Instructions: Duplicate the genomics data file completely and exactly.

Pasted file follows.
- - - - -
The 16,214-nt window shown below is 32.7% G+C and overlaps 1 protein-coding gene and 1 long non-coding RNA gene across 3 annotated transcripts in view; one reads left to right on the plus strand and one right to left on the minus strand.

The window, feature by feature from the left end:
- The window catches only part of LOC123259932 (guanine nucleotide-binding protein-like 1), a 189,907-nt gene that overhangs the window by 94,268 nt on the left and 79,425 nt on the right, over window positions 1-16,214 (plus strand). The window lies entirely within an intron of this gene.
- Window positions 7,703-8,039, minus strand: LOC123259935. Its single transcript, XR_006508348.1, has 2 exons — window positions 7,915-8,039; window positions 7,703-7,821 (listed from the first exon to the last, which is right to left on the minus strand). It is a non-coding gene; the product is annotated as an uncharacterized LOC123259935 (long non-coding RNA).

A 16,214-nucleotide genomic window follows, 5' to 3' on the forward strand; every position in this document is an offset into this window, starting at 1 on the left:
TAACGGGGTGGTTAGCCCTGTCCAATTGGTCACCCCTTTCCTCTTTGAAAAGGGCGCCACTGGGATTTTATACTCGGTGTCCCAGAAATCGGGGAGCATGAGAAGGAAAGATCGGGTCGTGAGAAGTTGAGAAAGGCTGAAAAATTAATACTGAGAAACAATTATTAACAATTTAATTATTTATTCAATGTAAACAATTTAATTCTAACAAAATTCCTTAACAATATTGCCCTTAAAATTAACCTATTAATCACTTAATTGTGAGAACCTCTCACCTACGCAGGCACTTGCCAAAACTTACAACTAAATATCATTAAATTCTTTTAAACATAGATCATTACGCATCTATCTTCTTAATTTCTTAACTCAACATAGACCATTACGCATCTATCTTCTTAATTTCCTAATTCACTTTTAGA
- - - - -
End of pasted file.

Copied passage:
The 16,214-nt window shown below is 32.7% G+C and overlaps 1 protein-coding gene and 1 long non-coding RNA gene across 3 annotated transcripts in view; one reads left to right on the plus strand and one right to left on the minus strand.

The window, feature by feature from the left end:
- The window catches only part of LOC123259932 (guanine nucleotide-binding protein-like 1), a 189,907-nt gene that overhangs the window by 94,268 nt on the left and 79,425 nt on the right, over window positions 1-16,214 (plus strand). The window lies entirely within an intron of this gene.
- Window positions 7,703-8,039, minus strand: LOC123259935. Its single transcript, XR_006508348.1, has 2 exons — window positions 7,915-8,039; window positions 7,703-7,821 (listed from the first exon to the last, which is right to left on the minus strand). It is a non-coding gene; the product is annotated as an uncharacterized LOC123259935 (long non-coding RNA).

A 16,214-nucleotide genomic window follows, 5' to 3' on the forward strand; every position in this document is an offset into this window, starting at 1 on the left:
TAACGGGGTGGTTAGCCCTGTCCAATTGGTCACCCCTTTCCTCTTTGAAAAGGGCGCCACTGGGATTTTATACTCGGTGTCCCAGAAATCGGGGAGCATGAGAAGGAAAGATCGGGTCGTGAGAAGTTGAGAAAGGCTGAAAAATTAATACTGAGAAACAATTATTAACAATTTAATTATTTATTCAATGTAAACAATTTAATTCTAACAAAATTCCTTAACAATATTGCCCTTAAAATTAACCTATTAATCACTTAATTGTGAGAACCTCTCACCTACGCAGGCACTTGCCAAAACTTACAACTAAATATCATTAAATTCTTTTAAACATAGATCATTACGCATCTATCTTCTTAATTTCTTAACTCAACATAGACCATTACGCATCTATCTTCTTAATTTCCTAATTCACTTTTAGA